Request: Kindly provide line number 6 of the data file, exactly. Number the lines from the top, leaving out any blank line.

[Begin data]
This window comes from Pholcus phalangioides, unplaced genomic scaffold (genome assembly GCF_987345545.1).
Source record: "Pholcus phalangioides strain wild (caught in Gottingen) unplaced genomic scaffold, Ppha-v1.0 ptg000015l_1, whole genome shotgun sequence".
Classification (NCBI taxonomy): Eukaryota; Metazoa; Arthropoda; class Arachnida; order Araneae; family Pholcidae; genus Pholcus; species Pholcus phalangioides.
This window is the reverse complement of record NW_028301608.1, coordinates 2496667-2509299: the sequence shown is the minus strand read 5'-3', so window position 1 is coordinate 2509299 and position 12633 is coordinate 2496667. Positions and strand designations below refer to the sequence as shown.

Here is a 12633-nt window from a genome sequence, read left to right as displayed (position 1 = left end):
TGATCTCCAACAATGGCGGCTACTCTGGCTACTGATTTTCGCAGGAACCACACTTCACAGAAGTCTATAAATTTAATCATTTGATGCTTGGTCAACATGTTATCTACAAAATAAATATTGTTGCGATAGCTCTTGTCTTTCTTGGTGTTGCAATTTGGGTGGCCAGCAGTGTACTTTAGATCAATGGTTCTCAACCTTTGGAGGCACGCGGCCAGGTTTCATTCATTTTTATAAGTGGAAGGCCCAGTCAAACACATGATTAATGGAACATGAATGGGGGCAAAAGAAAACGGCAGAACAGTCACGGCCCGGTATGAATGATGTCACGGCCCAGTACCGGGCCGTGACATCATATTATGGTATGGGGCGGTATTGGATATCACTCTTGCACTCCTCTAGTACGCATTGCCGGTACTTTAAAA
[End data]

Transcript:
TGATCTCCAACAATGGCGGCTACTCTGGCTACTGATTTTCGCAGGAACCACACTTCACAGAAGTCTATAAATTTAATCATTTGATGCTTGGTCAACATGTTATCTACAAAATAAATATTGTTGCGATAGCTCTTGTCTTTCTTGGTGTTGCAATTTGGGTGGCCAGCAGTGTACTTTAGATCAATGGTTCTCAACCTTTGGAGGCACGCGGCCAGGTTTCATTCATTTTTATAAGTGGAAGGCCCAGTCAAACACATGATTAATGGAACATGAATGGGGGCAAAAGAAAACGGCAGAACAGTCACGGCCCGGTATGAATGATGTCACGGCCCAGTACCGGGCCGTGACATCATATTATGGTATGGGGCGGTATTGGATATCACTCTTGCACTCCTCTAGTACGCATTGCCGGTACTTTAAAA